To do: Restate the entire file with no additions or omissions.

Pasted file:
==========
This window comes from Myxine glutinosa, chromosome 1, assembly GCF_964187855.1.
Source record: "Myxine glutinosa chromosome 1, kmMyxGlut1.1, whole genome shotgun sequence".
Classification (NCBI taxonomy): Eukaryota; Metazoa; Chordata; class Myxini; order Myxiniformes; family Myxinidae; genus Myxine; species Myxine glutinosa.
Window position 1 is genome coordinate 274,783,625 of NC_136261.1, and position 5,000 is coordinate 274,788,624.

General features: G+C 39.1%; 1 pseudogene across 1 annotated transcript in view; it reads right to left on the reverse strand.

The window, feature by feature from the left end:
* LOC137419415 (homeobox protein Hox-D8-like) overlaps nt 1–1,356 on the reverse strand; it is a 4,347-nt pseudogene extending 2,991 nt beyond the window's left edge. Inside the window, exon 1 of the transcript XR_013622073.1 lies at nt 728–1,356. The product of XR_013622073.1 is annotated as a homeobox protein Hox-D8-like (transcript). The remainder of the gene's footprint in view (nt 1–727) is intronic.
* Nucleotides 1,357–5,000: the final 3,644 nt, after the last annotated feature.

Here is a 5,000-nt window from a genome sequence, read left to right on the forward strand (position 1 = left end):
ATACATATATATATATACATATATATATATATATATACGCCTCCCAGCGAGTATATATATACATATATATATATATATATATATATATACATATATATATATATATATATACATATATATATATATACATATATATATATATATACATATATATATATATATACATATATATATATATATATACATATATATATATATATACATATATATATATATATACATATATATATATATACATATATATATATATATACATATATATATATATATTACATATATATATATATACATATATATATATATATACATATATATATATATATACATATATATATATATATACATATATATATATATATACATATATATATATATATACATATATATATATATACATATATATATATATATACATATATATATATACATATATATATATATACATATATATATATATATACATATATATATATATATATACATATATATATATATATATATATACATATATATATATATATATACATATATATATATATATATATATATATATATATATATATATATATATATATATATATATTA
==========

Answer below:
This window comes from Myxine glutinosa, chromosome 1, assembly GCF_964187855.1.
Source record: "Myxine glutinosa chromosome 1, kmMyxGlut1.1, whole genome shotgun sequence".
Classification (NCBI taxonomy): Eukaryota; Metazoa; Chordata; class Myxini; order Myxiniformes; family Myxinidae; genus Myxine; species Myxine glutinosa.
Window position 1 is genome coordinate 274,783,625 of NC_136261.1, and position 5,000 is coordinate 274,788,624.

General features: G+C 39.1%; 1 pseudogene across 1 annotated transcript in view; it reads right to left on the reverse strand.

The window, feature by feature from the left end:
* LOC137419415 (homeobox protein Hox-D8-like) overlaps nt 1–1,356 on the reverse strand; it is a 4,347-nt pseudogene extending 2,991 nt beyond the window's left edge. Inside the window, exon 1 of the transcript XR_013622073.1 lies at nt 728–1,356. The product of XR_013622073.1 is annotated as a homeobox protein Hox-D8-like (transcript). The remainder of the gene's footprint in view (nt 1–727) is intronic.
* Nucleotides 1,357–5,000: the final 3,644 nt, after the last annotated feature.

Here is a 5,000-nt window from a genome sequence, read left to right on the forward strand (position 1 = left end):
ATACATATATATATATACATATATATATATATATATACGCCTCCCAGCGAGTATATATATACATATATATATATATATATATATATATACATATATATATATATATATATACATATATATATATATACATATATATATATATATACATATATATATATATATACATATATATATATATATATACATATATATATATATATACATATATATATATATATACATATATATATATATACATATATATATATATATACATATATATATATATATTACATATATATATATATACATATATATATATATATACATATATATATATATATACATATATATATATATATACATATATATATATATATACATATATATATATATATACATATATATATATATACATATATATATATATATACATATATATATATACATATATATATATATACATATATATATATATATACATATATATATATATATATACATATATATATATATATATATATACATATATATATATATATATACATATATATATATATATATATATATATATATATATATATATATATATATATATATATATTA